Barack Obama won a campaign on hope and change. Though in truth he was a superficial agent of change at best. Suffering wars, recession and bailouts, a chance to elect America’s first black President proved to be the change America had been waiting for, but not the change they needed. Three years later, America is still at war, deeper into recession and Obama is still trying to bail out America with more spending. Hope and change indeed. But America was interested in what Obama represented, not who he was.

To say the least, the Hudak plan to offer superficial change did not elect him to high office. No, on October 6th, Tim P. Hudak was not giving a chance to Ontario to turn a chapter in Canada’s troubled anti-Slovak history and elect the first descendant of Slovak grandparents to sit as provincial leader of the free Confederation.  The greatest strength offered by Tim Hudak to the Ontario electorate was that his name wasn’t Dalton McGuinty. Needless to say, it wasn’t enough.

If you took a passive view of the PC campaign over the past two months, you might have been vaguely aware of what Changebook’s greatest promoted promise was: a cut in the HST! (ahem, off of home heating costs). Or maybe you heard about chain gangs for prisoners! Or that foreign workers something something bad something something! Or that Premier Tim was going to reverse Premier Dad’s move to educate our kids about “the gays”.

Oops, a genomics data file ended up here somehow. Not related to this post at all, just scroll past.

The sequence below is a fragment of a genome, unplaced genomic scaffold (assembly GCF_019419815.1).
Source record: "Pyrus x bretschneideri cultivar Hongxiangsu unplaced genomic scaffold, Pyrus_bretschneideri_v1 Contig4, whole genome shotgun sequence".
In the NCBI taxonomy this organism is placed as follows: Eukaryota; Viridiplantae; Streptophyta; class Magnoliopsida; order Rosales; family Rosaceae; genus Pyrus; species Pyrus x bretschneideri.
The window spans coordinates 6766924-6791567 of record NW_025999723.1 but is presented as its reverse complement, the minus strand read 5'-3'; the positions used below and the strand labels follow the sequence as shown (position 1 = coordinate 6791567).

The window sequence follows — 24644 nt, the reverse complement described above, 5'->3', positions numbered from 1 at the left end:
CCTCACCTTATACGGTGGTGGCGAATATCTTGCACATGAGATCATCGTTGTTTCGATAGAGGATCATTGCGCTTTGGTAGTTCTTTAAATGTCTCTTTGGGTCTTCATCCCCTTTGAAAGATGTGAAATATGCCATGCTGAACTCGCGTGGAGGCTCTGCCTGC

Tim Hudak ran as the “change” candidate, yet he offered none. Why? A few polls early in the low signal to noise phase of the campaign early this year told his team that he was up 20 points! Time to shift the “change” plan into the superficial gear and run a front-runner no drama campaign, it was likely decreed. Yet, those polls didn’t really represent anything substantive and as the campaign began, Hudak could only count himself to be a meager few points ahead.

A true message of change was one that would have resonated with the people of Ontario. Every new green job that Dalton McGuinty was creating was costing 5 jobs in the real economy due to the higher cost of doing business. Ontario’s credit rating will come under greater pressure in the coming years making it cost much more to pay off the interest on Ontario’s $237 billion debt — now nearly double from when McGuinty took office. Ontario is a have not province meaning it is the laggard of Confederation, drawing on the wealth generative capacity of the likes of Newfoundland and Saskatchewan. You want a message of change? Ontario stands to our own Greece as $7 of new government spending is supported by $1 of economic growth. What to change?

1) End government involvement in creating economically unsustainable industries.

2) Cut the HST from 13 to 12 to 11 percent

3) Cut the Ontario corporate tax rate to encourage new investment

4) Cut government spending 5%, then 10-15%

5) New union and lobbyist transparency rules